Lungworm is a parasitic worm called Angiostrongylus Vasorum that can infect dogs. The larvae of the lungworm parasite are carried by slugs and snails. When dogs purposefully or accidentally eat these common garden pests they can become infected with lungworm.
Lungworm resides in the heart and pulmonary arteries on infected dogs and carries a significant health risk. Although the disease is not spread from dog to dog, infected dogs expel the larvae of the parasite in their poo which increases the risk of others dogs becoming infected.
Lungworm is termed an ’emerging’ disease which means it is becoming more common with more cases being diagnosed.
Slugs and Snails
Some dogs will happily ignore a snail or slug, but many will want to investigate, perhaps even choosing to purposefully eat them. The size of some small slugs and snails means they can accidentally be swallowed when your dog plays with toys, drinks from puddles, eats grass, rummages through the undergrowth or drinks from outdoor water bowls.
Dogs have plenty of opportunities to come into contact with slugs and snails on walks too. Slugs and snails thrive in warm and damp conditions, so spring and autumn are peak times for slug and snail activity.
If your dog swallows slugs or snails there is a risk he/she could be infected with lungworm, which can be fatal.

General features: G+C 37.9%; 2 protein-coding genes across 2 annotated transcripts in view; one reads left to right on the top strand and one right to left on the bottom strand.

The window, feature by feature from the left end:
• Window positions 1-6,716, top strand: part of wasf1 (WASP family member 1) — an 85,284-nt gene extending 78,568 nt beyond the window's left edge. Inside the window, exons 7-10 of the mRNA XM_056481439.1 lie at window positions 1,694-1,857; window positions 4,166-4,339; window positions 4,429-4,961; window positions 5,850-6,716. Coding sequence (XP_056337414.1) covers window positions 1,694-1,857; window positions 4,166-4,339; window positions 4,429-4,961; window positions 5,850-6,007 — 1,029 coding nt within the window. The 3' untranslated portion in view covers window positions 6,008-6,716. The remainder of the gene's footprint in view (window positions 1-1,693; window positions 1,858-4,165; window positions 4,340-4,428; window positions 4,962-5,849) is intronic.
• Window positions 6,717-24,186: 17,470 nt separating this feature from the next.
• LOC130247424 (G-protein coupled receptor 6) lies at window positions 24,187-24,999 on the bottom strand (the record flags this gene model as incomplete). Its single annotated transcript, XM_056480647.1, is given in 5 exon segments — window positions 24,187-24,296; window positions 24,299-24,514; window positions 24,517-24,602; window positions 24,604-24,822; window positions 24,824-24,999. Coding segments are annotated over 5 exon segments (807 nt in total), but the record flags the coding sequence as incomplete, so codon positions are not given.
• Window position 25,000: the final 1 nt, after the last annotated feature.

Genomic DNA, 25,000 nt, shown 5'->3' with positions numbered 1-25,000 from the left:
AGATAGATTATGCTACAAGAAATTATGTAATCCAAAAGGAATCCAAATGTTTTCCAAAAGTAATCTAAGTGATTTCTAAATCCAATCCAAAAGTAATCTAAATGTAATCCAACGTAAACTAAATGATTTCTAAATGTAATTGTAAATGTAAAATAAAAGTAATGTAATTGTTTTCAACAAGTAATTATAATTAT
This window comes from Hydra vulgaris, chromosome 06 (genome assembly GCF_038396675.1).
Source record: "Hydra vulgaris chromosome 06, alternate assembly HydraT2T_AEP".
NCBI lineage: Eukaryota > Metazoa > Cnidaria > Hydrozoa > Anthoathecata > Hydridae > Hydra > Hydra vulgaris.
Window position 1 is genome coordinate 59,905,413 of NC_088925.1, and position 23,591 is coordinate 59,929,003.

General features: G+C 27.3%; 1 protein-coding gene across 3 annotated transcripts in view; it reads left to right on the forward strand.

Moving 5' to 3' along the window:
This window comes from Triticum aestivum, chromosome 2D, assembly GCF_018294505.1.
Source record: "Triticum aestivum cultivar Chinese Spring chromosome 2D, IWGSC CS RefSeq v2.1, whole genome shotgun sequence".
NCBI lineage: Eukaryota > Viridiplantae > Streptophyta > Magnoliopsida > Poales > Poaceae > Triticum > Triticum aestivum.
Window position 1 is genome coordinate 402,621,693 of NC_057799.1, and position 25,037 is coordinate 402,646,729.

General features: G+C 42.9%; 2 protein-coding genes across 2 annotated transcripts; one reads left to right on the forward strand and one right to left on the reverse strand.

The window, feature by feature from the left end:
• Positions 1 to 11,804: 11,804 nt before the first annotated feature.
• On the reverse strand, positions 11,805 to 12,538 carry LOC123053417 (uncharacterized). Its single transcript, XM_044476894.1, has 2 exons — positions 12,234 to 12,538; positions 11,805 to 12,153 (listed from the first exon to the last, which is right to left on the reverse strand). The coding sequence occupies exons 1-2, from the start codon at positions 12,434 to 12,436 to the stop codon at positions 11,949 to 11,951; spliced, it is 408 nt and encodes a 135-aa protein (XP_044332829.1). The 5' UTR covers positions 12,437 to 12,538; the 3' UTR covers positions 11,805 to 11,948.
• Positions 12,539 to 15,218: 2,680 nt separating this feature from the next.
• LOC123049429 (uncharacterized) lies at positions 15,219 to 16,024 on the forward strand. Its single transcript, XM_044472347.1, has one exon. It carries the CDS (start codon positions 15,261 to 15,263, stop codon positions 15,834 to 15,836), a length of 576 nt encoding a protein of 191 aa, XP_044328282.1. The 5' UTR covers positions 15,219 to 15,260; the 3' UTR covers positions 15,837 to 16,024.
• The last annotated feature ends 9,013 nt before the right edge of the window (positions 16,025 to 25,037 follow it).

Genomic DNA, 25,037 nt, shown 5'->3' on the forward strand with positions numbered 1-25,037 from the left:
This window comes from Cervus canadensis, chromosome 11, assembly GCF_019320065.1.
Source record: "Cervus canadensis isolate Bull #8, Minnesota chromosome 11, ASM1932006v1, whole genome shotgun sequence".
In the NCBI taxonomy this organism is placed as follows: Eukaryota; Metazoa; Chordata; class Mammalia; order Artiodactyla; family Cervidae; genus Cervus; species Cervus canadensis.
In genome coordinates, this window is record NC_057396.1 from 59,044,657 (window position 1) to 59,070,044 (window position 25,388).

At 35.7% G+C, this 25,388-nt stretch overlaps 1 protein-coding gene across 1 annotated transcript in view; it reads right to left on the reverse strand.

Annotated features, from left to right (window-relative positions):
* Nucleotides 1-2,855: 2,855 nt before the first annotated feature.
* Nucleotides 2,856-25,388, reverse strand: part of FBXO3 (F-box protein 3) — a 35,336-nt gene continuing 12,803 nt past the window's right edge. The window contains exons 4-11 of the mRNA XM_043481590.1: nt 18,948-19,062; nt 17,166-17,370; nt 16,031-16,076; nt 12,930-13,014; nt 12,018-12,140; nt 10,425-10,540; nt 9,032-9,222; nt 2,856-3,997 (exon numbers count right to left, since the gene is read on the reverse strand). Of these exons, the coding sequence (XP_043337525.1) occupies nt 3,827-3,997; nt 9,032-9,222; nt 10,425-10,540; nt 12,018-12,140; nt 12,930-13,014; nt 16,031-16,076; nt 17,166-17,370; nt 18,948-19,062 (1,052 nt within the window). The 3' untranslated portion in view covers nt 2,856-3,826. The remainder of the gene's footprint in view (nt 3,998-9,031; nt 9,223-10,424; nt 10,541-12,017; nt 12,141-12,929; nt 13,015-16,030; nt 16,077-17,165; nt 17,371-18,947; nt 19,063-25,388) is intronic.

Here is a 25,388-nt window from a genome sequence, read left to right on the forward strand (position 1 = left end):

Detecting Lungworm in Dogs
Lungworm can infect dogs of all ages and breeds. However, younger dogs seem to be more prone to picking up the parasite. Dogs that are known to eat slugs and snails should be considered high risk but in many cases, owners don’t realise that their dogs have a taste for these slimy critters.
Lungworm infections can result in a number of different signs, which may easily be confused with other illnesses. If your dog is displaying any of the signs below, consult your veterinary surgeon immediately.
Breathing problems, including coughing and tiring easily
Excessive bleeding from minor cuts/wounds and nose bleeds
Some dogs don’t initially show visible signs of a lungworm infection, however, if you are concerned that your dog has eaten a slug or snail and may be infected contact your veterinary surgeon immediately.
Veterinarians now have improved detection methods which include blood and faecal sampling to help diagnose early.
Treatment and Prevention
If your dog is diagnosed with lungworm, treatment is available from your vet and is easy to administer. The key to successful treatment is early detection so if you think your dog has ingested a slug or snail or is showing any of the symptoms associated with Lungworm, please contact your vet.
Although treatment is available and often leads to a full recovery, this parasite can be fatal so consider a preventative regime for your dog. Your vet will advise you on which worming products prevent against the parasite, as not all products provide cover.
There are a few things that you can do at home to help reduce your dog’s exposure to slugs and snails:
Pick up dog toys from the garden after use
Regularly clean water bowls, especially those kept outside